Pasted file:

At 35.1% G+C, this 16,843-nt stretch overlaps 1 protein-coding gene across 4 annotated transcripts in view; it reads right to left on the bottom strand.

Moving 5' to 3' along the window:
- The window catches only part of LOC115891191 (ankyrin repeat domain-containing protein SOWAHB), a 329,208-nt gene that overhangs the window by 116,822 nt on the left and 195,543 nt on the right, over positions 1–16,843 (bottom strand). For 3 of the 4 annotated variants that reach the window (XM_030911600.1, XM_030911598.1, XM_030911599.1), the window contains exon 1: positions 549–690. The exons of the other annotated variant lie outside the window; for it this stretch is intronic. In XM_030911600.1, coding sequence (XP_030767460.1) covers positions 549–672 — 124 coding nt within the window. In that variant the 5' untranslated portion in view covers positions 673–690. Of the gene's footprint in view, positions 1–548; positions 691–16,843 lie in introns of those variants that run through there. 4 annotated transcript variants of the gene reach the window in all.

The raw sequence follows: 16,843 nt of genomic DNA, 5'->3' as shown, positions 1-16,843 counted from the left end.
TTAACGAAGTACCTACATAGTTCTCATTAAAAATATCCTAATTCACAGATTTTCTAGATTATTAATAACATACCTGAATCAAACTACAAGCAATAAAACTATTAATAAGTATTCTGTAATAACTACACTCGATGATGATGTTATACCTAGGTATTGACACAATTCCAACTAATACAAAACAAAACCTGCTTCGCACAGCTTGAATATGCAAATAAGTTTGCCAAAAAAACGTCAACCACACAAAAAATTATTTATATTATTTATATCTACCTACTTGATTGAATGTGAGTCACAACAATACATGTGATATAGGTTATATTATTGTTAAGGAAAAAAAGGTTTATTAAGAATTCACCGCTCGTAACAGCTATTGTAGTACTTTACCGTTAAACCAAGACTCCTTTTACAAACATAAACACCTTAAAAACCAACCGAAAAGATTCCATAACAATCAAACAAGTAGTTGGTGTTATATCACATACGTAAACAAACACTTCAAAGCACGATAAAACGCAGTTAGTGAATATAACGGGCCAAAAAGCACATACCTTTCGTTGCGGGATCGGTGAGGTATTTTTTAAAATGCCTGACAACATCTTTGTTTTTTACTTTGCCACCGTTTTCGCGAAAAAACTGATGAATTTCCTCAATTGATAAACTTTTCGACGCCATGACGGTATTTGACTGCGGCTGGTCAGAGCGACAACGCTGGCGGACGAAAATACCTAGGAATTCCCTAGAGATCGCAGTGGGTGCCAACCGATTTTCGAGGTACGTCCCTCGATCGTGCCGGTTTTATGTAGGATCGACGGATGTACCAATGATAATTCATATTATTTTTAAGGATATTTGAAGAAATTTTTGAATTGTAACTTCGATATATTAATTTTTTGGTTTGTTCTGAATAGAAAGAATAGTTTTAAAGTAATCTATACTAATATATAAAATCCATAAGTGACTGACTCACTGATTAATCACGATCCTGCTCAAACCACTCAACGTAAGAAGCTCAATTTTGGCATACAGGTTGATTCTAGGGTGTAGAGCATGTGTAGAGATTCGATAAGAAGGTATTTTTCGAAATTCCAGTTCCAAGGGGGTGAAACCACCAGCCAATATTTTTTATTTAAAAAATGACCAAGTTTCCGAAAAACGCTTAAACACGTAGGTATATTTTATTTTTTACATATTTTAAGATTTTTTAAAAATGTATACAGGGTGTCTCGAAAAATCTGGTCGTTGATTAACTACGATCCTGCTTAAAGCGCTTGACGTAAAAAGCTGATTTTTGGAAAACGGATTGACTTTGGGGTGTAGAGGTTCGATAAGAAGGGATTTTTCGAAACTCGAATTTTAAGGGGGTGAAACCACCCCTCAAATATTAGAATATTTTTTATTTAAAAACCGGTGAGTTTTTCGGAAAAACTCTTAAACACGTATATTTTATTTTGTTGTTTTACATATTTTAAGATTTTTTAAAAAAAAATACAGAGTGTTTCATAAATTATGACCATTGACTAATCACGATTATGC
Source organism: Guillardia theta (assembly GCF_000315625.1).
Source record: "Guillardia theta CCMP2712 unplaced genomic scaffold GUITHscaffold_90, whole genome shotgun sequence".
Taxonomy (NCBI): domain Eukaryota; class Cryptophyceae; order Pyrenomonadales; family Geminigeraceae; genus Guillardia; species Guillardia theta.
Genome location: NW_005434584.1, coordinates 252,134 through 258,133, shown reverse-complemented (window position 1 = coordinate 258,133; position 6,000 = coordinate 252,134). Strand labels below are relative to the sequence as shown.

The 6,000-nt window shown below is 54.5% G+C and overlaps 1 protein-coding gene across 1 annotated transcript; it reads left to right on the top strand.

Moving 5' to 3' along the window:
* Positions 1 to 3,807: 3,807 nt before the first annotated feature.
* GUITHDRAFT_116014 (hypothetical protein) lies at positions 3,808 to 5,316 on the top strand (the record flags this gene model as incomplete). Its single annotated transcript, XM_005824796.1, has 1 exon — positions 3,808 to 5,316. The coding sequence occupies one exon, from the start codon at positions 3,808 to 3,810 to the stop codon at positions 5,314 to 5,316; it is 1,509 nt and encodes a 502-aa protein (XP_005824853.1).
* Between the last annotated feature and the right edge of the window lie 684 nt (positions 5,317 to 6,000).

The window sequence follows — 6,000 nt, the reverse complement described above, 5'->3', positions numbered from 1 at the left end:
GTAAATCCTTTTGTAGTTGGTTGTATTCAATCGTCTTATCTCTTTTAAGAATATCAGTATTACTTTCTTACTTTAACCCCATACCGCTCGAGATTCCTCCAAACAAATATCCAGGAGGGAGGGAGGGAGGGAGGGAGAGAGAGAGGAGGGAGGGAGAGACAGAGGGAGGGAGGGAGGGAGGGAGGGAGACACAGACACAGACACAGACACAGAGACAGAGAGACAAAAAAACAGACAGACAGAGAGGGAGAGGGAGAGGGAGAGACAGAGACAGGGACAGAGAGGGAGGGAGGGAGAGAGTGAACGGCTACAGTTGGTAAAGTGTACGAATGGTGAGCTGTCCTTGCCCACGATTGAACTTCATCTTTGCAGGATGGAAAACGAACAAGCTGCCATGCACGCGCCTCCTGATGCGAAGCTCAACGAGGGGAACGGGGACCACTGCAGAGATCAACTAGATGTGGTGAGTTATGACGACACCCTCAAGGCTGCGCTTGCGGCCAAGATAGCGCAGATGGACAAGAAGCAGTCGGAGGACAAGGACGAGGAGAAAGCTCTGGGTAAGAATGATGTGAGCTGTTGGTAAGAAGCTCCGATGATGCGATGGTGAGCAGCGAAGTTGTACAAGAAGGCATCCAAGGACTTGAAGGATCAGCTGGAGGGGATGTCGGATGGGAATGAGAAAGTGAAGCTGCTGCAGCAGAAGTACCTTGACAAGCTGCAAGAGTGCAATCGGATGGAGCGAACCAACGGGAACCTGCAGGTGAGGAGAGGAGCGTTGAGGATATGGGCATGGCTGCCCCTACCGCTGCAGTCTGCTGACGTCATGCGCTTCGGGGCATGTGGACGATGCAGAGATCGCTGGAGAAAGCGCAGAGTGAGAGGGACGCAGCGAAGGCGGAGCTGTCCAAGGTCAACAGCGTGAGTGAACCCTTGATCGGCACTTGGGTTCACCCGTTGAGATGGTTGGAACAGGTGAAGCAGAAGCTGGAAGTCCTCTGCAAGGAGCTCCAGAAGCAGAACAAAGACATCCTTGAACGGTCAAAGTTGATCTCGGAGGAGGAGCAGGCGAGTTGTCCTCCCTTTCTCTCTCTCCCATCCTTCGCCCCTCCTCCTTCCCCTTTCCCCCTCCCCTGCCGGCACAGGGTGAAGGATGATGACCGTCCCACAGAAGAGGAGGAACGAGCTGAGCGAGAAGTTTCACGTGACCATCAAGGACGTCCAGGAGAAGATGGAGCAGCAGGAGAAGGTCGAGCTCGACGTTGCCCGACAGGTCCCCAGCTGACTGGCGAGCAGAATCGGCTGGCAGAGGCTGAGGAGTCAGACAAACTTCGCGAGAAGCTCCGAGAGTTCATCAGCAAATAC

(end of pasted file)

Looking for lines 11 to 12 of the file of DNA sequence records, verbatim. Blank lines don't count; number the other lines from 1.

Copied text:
Moving 5' to 3' along the window:
* Positions 1 to 3,807: 3,807 nt before the first annotated feature.